If the system is so dysfunctional (and I am not the only one to point out that it is: see here, here, here, and here), why do we keep it running? Why continue to train actors for such a market? To ascribe cynicism to the teachers and schools (i.e., they only do it so they can stay in business themselves and collect their salaries) feels a little too simplistic. After all, the self-interest of the professoriat is not served by this oversaturation. Assuming logical self-interest calculations (one of the hallmarks of the capitalist system's conception of itself) enrollment would decline and they would find themselves retrenched out of a job, and tenure be damned.
However, such ceaseless, almost frenetic, activity is built into the very structure of consumer-driven capitalism. Žižek points to the ponzi scheme of Bernie Madoff as a perfect example of this. Given Madoff's business acumen, it is not as if he did not understand what would happen when the system shut down. However, this sort of development is the logical extent of the capitalist system. It grows until it metastasizes. How else do we account for the consensus that something isn't quite right with our theatre education system, but its continued activity?
One might argue that examples like Bernie Madoff and the two young actors I reference above are simply “bad apples.” However, I would submit that the extremity of their situations provides a pure example of what the system can create. It is the logical extremity of the foundation on which the system is built.
As a student and practitioner of the Alexander Technique, I am reminded of something F. M. Alexander referred to as “End Gaining.” When faced with improper use of the self, the student (Alexander resisted the term “patient”), would often try to “fix what was wrong.” In essence, if posture was the problem, they would try “to stand up straight.” Given the student's already unreliable sensory mechanism, their attempt to gain the end would either be nonproductive or, possibly, harmful. Instead, Alexander suggested focusing on the “means whereby.” By focusing on the steps, and with the assistance of a skilled teacher, proper use can be restored and the system returned to proper and optimal functioning.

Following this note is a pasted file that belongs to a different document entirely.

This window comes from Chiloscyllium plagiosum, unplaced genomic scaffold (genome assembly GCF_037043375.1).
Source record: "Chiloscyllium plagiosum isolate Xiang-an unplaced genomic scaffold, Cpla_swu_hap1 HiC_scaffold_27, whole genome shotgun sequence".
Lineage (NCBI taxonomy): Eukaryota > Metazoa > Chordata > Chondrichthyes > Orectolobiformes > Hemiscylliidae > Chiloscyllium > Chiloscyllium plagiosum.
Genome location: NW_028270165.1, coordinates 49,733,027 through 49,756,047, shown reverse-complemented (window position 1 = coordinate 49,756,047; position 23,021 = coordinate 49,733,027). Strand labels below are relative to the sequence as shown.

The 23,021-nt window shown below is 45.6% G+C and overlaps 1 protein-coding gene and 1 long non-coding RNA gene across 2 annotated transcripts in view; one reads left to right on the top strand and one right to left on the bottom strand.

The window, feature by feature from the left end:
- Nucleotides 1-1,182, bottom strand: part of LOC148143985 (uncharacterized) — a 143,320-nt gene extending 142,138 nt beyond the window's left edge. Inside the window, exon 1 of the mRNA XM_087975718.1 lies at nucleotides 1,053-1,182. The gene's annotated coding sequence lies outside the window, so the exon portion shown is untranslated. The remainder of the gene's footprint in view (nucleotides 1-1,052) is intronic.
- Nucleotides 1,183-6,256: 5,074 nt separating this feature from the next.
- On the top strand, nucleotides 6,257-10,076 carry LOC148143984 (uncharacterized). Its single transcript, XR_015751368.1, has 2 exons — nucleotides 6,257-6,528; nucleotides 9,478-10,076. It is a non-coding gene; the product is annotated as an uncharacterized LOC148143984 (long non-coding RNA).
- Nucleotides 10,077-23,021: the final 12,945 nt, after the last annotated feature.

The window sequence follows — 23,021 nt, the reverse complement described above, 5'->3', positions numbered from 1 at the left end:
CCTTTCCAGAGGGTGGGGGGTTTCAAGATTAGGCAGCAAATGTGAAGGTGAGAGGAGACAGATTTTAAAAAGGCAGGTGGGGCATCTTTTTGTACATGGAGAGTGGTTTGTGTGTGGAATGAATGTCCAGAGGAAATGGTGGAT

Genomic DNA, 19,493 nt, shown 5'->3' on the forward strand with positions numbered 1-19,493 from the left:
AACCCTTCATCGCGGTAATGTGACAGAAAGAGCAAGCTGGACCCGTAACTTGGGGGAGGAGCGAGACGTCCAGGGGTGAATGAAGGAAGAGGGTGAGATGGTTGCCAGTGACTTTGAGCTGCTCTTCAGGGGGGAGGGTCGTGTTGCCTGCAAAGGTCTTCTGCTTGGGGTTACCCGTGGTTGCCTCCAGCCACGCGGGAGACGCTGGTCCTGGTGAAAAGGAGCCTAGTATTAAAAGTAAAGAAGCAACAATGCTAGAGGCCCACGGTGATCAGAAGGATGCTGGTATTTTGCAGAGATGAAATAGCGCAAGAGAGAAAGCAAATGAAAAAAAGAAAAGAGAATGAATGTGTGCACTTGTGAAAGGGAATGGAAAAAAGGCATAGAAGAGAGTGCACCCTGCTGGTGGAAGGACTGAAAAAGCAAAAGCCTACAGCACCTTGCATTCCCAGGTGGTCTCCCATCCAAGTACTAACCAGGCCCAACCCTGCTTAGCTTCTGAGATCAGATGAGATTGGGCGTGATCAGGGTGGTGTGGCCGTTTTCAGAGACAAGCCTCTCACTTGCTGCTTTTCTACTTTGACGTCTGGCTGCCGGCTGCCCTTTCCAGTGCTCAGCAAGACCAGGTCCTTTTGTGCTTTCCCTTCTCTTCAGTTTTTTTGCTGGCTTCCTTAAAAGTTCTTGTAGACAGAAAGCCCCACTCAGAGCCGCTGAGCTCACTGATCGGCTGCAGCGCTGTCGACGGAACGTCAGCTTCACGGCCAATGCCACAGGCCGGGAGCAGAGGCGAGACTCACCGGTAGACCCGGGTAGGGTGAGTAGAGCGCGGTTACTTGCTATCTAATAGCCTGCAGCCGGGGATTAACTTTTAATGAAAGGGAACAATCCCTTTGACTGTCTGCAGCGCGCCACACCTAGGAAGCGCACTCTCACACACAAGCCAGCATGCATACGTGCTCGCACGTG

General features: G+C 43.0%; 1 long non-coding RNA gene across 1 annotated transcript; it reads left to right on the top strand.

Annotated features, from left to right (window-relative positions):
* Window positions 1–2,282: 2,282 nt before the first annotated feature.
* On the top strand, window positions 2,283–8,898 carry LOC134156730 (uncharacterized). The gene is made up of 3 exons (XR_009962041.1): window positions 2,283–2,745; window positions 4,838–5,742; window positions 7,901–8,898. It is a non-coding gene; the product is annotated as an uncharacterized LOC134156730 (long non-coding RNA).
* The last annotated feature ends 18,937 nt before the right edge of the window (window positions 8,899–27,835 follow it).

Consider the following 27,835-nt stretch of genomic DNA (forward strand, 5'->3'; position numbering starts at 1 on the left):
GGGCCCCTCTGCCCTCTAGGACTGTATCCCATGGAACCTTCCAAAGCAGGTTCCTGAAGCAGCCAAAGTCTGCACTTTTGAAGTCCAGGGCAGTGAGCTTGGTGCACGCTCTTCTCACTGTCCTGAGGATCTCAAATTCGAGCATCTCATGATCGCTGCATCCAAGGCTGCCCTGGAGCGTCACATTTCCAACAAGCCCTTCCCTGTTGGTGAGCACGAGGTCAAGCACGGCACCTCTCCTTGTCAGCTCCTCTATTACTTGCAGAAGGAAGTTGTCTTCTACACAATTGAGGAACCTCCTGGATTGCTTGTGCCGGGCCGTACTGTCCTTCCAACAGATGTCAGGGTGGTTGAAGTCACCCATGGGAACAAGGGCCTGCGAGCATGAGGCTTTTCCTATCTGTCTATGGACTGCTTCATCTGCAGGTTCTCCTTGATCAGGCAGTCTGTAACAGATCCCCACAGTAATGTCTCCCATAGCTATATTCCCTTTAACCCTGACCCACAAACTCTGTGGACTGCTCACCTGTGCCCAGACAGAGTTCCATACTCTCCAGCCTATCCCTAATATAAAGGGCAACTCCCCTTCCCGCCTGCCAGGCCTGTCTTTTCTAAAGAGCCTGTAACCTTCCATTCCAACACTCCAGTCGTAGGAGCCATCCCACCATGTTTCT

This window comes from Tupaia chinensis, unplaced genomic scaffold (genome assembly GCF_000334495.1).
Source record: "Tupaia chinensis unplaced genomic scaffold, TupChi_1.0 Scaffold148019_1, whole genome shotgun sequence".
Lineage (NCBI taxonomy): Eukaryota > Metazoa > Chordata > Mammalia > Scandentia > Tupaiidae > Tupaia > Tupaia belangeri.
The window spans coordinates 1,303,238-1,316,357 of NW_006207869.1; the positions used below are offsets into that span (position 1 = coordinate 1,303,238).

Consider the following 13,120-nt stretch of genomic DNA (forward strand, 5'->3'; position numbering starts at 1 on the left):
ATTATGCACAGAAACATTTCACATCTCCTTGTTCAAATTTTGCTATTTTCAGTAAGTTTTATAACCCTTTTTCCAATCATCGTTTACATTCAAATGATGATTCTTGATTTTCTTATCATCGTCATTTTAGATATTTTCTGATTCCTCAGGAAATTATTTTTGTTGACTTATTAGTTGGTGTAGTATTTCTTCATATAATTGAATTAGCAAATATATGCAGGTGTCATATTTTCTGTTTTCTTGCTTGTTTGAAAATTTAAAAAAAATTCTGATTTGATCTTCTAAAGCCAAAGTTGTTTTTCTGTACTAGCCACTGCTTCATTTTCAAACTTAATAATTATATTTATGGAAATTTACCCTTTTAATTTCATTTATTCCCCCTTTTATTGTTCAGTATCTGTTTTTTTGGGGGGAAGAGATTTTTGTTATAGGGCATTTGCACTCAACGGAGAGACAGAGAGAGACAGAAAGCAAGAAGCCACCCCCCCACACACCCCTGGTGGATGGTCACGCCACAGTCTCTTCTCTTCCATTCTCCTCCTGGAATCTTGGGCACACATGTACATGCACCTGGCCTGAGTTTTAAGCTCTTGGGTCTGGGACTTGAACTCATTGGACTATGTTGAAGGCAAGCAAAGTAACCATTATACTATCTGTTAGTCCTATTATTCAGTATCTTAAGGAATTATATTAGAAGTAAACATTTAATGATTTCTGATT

But there is no business like show business! It is, admittedly, difficult to focus on the “means whereby” when the tempting objective of a career laced with fame and adoration (no matter how illusory or unlikely) is hanging in the air. The call of the industry is downright seductive as an object. Baudrillard asserts that the seductive object (and only an object can seduce, a subject can only desire) is that which has passed “through the absolution and resolution of its own desire” (Baudrillard 120). Given that “the industry” wants nothing, exists in an overflow of labor, it cannot help but seduce the subject. It thus encourages the student to ignore the “means whereby” and focus on gaining the end.
In my head, I call this the “studio-industrial complex.” Young people pour into major markets because they have been told that this is how to get a career. They commodify themselves to “get their foot in the door.” In essence, they work in order to pursue more permission to do their thing. The gatekeepers of the studios and conservatories, benefiting from the inexpensive labor provided, have little interest in changing it.
This puts the responsibility to try and break out of this swollen system at the feet of educators. We need to not only train our students in the needed skills, but we also need to start teaching them ways to seize the means of production for themselves. How can they be empowered to reach out directly and contact the audience on their own terms? How can we get them to focus on the means whereby? In this, we will find a healthy future for theatre education. We will find a way to cultivate the attitude of a future generation of artists and keep them from becoming mere liquid commodities.
Baudrilliard, Jean. Fatal Strategies. Cambridge, MA: Semiotext(e), 2008.
Žižek, Slavoj. First as Tragedy, Then as Farce. London: Verso Books, 2009.